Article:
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Hypothyroidism and Depression – Is There a Connection?

Will taking thyroid medication reduce or even eliminate depression symptoms? Do you still have depression even though you are on thyroid medication?

In this article, I will discuss the connection between hypothyroidism and depression, how thyroid medications can often help both conditions, and other causes of depression that you should consider.

Doctors are even taught to check thyroid lab tests in any patient that presents with new symptoms of depression. But how exactly are they connected? We aren't completely sure. ​However, we do know these connections:

​Hypothyroidism and depression share similar symptoms.


Depression symptoms resolve in some people that are treated for hypothyroidism.


Thyroid hormone increases serotonin levels in the brain.


Thyroid Releasing Hormone (TRH) is sensitive to serotonin. Low serotonin levels may stimulate TRH production, while high serotonin levels may lead to lower TRH production.

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Basically, depression symptoms can sometimes (but not always) be due to hypothyroidism. So what is depression anyway:

Markedly diminished interest or pleasure in all, or almost all, activities most of the day, nearly every day


Significant weight loss when not dieting or weight gain or decrease or increase in appetite nearly every day


Insomnia or hypersomnia nearly every day

Psychomotor agitation or retardation nearly every day (observable by others)


Fatigue or loss of energy nearly every day


Feelings of worthlessness or excessive or inappropriate guilt nearly every day


Diminished ability to think or concentrate, or indecisiveness, nearly every day


Recurrent thoughts of death, recurrent suicidal ideation without a specific plan, or a suicide attempt or a specific plan for committing suicide.


​Don't think of depression as a ​diagnosis. Instead, think of depression as a group of symptoms that may be caused by many different conditions. In other words, it is a side effect of one or more other problems. In order to properly treat the depression, the root cause must be identified and addressed.


Possible Causes of Depression:

Hormone Imbalances

Nutrient Deficiencies

Gut Dysfunction

Inflammatory States

Insomnia

Alcohol Use

Stress

Spiritual/Religious Issues


Hashimoto's and Depression:

Since up to 90% of hypothyroidism is caused by Hashimoto's Thyroiditis, it deserves discussion as well. As you might know, Hashimoto's is an autoimmune disorder that if left untreated will ​slowly and gradually destroy the thyroid gland, resulting in hypothyroidism.

Treatment of Depression with Thyroid Medication:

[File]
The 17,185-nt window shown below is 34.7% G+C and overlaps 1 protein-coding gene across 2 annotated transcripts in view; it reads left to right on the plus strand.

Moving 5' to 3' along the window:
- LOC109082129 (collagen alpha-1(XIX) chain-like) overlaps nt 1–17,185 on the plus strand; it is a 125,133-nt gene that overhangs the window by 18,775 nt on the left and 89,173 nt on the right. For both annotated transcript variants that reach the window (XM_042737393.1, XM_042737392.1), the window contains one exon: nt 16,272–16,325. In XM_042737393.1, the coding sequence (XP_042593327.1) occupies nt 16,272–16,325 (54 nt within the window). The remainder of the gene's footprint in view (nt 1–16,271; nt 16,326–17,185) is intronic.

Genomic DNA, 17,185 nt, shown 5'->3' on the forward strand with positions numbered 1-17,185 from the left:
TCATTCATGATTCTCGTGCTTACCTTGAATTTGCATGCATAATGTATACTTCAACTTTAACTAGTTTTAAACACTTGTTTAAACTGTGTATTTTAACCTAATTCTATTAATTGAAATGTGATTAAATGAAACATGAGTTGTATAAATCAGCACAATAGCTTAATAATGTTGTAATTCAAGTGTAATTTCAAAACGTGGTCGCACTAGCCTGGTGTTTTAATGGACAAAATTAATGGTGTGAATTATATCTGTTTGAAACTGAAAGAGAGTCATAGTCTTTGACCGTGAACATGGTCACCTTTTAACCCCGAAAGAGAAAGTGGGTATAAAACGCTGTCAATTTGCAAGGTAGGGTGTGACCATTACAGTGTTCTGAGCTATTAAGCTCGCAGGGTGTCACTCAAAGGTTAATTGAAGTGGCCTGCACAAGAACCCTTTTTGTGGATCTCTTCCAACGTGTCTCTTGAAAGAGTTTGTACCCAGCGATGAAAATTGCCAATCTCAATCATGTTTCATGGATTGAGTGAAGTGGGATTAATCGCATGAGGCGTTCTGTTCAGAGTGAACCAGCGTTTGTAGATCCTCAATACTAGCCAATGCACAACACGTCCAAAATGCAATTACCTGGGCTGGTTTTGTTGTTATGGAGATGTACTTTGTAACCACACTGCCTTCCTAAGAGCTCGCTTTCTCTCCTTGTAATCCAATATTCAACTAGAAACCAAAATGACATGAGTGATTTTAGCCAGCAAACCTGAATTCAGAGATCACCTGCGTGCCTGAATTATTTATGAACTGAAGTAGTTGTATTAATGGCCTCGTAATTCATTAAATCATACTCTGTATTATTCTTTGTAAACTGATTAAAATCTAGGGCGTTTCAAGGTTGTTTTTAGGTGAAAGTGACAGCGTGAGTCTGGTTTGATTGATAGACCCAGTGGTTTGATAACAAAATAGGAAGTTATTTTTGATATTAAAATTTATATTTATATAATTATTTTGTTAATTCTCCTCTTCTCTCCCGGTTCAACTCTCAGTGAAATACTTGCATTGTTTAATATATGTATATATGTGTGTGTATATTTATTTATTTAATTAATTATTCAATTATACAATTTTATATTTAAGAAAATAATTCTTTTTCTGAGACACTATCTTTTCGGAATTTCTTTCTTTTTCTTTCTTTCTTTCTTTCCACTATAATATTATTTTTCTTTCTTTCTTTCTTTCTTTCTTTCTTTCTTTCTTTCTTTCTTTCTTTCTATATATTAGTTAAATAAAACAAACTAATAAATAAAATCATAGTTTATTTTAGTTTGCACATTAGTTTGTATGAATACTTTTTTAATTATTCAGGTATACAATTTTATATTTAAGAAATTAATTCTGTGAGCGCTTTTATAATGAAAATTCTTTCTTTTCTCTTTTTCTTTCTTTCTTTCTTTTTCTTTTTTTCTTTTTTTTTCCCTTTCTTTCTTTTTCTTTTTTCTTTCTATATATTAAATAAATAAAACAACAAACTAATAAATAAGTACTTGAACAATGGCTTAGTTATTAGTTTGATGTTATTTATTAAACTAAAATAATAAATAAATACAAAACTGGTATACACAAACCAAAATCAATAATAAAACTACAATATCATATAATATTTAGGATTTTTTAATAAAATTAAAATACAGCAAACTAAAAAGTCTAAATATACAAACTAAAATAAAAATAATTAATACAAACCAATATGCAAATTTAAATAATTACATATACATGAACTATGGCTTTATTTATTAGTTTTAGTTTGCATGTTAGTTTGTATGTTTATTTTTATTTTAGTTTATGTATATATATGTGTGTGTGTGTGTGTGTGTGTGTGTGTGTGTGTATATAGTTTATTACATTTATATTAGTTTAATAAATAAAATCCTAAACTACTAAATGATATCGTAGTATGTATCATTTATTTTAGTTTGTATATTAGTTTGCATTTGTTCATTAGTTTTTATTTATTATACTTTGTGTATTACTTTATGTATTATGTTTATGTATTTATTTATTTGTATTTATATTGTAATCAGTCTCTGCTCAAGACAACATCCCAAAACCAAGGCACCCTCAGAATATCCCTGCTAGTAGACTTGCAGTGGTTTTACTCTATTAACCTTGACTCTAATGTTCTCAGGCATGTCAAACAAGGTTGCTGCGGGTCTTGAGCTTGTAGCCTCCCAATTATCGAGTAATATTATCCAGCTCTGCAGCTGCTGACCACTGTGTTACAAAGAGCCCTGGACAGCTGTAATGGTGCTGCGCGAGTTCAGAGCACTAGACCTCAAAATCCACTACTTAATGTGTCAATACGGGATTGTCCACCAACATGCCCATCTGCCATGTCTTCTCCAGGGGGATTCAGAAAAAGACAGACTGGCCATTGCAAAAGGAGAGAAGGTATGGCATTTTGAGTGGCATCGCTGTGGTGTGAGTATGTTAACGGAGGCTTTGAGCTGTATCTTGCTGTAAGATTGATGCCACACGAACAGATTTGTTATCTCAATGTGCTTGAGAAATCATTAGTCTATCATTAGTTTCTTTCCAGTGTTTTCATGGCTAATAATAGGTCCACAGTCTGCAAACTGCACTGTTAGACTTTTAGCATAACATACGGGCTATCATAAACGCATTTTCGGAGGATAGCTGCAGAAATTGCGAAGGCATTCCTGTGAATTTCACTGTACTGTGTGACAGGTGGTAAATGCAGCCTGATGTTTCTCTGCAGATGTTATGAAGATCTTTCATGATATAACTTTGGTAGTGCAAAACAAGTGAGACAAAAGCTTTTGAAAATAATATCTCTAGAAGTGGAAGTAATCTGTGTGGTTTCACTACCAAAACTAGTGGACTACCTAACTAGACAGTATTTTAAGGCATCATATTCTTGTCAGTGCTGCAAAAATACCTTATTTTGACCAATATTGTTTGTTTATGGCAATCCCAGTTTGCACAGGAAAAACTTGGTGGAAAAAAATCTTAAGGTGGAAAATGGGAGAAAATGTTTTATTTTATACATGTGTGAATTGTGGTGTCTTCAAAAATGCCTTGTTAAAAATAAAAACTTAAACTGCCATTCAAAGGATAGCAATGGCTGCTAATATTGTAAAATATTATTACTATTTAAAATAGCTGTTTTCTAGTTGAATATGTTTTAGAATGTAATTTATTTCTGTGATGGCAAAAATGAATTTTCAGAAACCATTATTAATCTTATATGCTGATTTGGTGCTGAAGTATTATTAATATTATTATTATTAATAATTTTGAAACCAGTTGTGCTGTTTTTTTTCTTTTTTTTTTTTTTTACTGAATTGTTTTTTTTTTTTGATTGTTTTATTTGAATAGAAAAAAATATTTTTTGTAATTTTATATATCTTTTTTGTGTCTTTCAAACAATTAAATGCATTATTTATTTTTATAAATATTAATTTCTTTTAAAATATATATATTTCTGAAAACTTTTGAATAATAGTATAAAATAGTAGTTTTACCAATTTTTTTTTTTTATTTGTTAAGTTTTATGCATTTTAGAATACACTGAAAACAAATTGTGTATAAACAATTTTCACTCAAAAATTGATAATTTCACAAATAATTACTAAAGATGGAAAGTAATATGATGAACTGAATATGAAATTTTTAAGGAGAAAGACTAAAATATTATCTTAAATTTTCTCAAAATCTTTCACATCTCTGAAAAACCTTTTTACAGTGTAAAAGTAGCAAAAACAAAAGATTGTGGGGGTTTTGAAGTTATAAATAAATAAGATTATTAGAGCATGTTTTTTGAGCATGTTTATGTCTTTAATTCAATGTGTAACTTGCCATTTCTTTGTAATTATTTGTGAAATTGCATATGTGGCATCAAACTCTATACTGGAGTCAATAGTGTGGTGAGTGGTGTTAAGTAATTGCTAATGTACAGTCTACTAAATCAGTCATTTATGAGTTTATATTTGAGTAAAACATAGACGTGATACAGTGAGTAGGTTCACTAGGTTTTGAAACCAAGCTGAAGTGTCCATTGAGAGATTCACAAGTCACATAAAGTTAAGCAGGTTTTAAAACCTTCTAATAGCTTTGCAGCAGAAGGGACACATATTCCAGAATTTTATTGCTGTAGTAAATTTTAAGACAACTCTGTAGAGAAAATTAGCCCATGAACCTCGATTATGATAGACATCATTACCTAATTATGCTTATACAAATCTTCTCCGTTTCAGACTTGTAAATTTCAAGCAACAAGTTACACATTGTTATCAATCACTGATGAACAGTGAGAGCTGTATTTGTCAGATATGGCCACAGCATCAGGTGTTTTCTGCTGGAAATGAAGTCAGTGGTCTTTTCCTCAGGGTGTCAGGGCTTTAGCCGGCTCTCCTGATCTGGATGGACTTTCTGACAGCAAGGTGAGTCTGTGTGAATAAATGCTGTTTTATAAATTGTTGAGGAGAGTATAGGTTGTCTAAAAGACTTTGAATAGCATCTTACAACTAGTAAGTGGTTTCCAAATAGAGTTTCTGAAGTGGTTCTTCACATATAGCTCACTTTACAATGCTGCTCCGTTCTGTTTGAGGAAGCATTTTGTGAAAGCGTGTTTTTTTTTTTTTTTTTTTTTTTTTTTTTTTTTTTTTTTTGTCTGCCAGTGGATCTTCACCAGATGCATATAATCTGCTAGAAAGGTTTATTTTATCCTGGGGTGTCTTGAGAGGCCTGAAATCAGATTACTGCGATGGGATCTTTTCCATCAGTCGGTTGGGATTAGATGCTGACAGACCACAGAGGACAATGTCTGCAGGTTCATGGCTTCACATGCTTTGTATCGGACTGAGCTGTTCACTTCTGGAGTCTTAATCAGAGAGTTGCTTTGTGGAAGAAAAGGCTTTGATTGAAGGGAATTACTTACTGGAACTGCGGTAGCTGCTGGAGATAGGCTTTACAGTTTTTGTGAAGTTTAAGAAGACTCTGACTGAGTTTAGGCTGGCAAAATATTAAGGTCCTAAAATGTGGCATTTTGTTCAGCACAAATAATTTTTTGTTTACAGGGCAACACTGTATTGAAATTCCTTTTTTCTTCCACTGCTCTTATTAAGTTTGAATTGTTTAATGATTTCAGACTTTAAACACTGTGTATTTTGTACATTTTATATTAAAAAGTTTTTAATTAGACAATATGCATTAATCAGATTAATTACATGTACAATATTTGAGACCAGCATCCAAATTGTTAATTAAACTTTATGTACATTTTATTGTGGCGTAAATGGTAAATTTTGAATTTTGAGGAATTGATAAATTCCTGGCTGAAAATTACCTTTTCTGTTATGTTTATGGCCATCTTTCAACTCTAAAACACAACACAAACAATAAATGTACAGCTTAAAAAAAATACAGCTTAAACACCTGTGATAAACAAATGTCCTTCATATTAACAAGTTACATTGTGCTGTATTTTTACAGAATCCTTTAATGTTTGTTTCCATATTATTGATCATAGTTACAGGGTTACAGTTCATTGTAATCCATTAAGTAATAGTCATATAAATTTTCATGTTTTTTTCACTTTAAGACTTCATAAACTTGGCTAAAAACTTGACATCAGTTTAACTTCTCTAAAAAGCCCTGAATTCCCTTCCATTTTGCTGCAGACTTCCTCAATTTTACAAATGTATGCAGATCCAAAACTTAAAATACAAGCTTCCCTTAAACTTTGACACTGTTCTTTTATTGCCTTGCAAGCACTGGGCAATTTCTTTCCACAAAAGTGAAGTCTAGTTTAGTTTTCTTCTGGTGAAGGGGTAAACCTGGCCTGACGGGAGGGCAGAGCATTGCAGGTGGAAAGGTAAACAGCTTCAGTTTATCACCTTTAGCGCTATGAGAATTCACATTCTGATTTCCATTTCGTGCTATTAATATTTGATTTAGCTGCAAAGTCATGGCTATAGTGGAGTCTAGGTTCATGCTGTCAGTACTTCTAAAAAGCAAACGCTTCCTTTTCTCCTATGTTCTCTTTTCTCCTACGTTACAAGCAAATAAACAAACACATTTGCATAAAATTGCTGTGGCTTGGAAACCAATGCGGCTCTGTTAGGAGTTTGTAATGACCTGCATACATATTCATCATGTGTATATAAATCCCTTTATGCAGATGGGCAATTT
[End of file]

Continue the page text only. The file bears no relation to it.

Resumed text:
​Studies have shown that thyroid medication can be very effective in treating depression and depression symptoms. So why does thyroid hormone (particularly T3) help with depression?


These studies show that there is probably a connection between mood and thyroid function.


There may even be a subset of depressed patients that actually have ​hypothyroidism that has not been identified. There is also the possibility that some patients may have a genetic defect in one of the deiodinase enzymes that converts T4 to T3. This may result in a decreased level of T3 circulating in the brain.

I believe that it is good medicine to have a complete thyroid panel drawn on all patients that have symptoms of depression.

7 Steps to Consider if You Have Depression:

Get a Complete Thyroid Panel

Consider adding T3 medication to your current regimen

​Reduce your thyroid antibodies if you have Hashimoto's

​Identify and treat any nutrient deficiencies

Get good sleep

Manage your stress

Address any spiritual needs


Important Note: You may still ​need the use of an antidepressant (at least for a while), but finding the root causes of your depression and dealing with them directly will greatly improve​ your success in reducing or eliminating your depression symptoms. Many patients that have been diagnosed with depression also have thyroid issues, including hypothyroidism and Hashimoto's. In many cases, adding T3 thyroid medication can reduce depression symptoms, even when their TSH is normal.


If you have depression and hypothyroidism and are taking a T4 only thyroid medication, you may want to talk to your doctor about adding T3 or changing your thyroid medication to one that contains T3. It is important to get a complete thyroid panel to accurately assess your T3 levels and to check for the presence of Hashimoto's. As with most conditions, finding the root causes of your depression will allow you to directly address the issues that apply to you.

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